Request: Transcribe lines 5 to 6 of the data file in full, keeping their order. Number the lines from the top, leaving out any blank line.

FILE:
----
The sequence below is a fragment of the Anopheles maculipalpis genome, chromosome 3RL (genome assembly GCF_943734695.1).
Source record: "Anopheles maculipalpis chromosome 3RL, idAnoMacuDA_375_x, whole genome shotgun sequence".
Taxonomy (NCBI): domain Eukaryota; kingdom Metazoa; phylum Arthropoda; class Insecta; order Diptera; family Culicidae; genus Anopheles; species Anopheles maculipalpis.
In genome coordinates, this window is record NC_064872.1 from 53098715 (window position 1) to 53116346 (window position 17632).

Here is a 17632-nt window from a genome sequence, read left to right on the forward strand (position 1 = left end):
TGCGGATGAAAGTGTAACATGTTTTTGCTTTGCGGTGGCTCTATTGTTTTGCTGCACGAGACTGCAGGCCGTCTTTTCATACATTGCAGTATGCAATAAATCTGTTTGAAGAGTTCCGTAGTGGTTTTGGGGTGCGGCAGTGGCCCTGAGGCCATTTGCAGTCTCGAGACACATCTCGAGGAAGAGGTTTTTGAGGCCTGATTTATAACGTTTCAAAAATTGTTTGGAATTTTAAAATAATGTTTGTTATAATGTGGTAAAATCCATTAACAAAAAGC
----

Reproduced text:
Here is a 17632-nt window from a genome sequence, read left to right on the forward strand (position 1 = left end):
TGCGGATGAAAGTGTAACATGTTTTTGCTTTGCGGTGGCTCTATTGTTTTGCTGCACGAGACTGCAGGCCGTCTTTTCATACATTGCAGTATGCAATAAATCTGTTTGAAGAGTTCCGTAGTGGTTTTGGGGTGCGGCAGTGGCCCTGAGGCCATTTGCAGTCTCGAGACACATCTCGAGGAAGAGGTTTTTGAGGCCTGATTTATAACGTTTCAAAAATTGTTTGGAATTTTAAAATAATGTTTGTTATAATGTGGTAAAATCCATTAACAAAAAGC